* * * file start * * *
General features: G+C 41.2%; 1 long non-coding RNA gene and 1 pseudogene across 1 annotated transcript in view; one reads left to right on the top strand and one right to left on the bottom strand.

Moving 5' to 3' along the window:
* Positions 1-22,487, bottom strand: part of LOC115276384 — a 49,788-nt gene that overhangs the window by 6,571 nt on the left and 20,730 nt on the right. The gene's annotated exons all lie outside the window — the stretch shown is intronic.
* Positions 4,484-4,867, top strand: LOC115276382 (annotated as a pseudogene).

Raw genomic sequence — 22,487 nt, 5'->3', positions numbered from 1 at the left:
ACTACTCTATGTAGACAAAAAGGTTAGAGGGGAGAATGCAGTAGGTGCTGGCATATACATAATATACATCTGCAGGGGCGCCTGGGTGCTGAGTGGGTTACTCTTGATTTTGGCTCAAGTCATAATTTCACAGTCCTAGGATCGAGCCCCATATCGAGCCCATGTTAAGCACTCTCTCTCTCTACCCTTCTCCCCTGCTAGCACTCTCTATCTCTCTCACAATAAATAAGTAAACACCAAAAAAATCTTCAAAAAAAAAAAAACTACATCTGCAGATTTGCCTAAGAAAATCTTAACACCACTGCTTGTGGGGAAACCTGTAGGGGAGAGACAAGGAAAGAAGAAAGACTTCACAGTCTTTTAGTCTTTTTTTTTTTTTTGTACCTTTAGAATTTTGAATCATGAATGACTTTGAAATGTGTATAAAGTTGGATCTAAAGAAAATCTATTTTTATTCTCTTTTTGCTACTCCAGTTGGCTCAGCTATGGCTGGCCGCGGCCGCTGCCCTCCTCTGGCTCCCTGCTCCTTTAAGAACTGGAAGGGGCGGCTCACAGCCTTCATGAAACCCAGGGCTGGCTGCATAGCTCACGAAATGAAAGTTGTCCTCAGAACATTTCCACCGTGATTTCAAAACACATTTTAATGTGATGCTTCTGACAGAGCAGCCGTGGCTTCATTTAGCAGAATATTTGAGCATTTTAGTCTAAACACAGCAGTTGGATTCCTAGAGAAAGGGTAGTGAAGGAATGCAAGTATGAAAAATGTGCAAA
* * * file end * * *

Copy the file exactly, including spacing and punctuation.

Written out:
General features: G+C 41.2%; 1 long non-coding RNA gene and 1 pseudogene across 1 annotated transcript in view; one reads left to right on the top strand and one right to left on the bottom strand.

Moving 5' to 3' along the window:
* Positions 1-22,487, bottom strand: part of LOC115276384 — a 49,788-nt gene that overhangs the window by 6,571 nt on the left and 20,730 nt on the right. The gene's annotated exons all lie outside the window — the stretch shown is intronic.
* Positions 4,484-4,867, top strand: LOC115276382 (annotated as a pseudogene).

Raw genomic sequence — 22,487 nt, 5'->3', positions numbered from 1 at the left:
ACTACTCTATGTAGACAAAAAGGTTAGAGGGGAGAATGCAGTAGGTGCTGGCATATACATAATATACATCTGCAGGGGCGCCTGGGTGCTGAGTGGGTTACTCTTGATTTTGGCTCAAGTCATAATTTCACAGTCCTAGGATCGAGCCCCATATCGAGCCCATGTTAAGCACTCTCTCTCTCTACCCTTCTCCCCTGCTAGCACTCTCTATCTCTCTCACAATAAATAAGTAAACACCAAAAAAATCTTCAAAAAAAAAAAAACTACATCTGCAGATTTGCCTAAGAAAATCTTAACACCACTGCTTGTGGGGAAACCTGTAGGGGAGAGACAAGGAAAGAAGAAAGACTTCACAGTCTTTTAGTCTTTTTTTTTTTTTTGTACCTTTAGAATTTTGAATCATGAATGACTTTGAAATGTGTATAAAGTTGGATCTAAAGAAAATCTATTTTTATTCTCTTTTTGCTACTCCAGTTGGCTCAGCTATGGCTGGCCGCGGCCGCTGCCCTCCTCTGGCTCCCTGCTCCTTTAAGAACTGGAAGGGGCGGCTCACAGCCTTCATGAAACCCAGGGCTGGCTGCATAGCTCACGAAATGAAAGTTGTCCTCAGAACATTTCCACCGTGATTTCAAAACACATTTTAATGTGATGCTTCTGACAGAGCAGCCGTGGCTTCATTTAGCAGAATATTTGAGCATTTTAGTCTAAACACAGCAGTTGGATTCCTAGAGAAAGGGTAGTGAAGGAATGCAAGTATGAAAAATGTGCAAA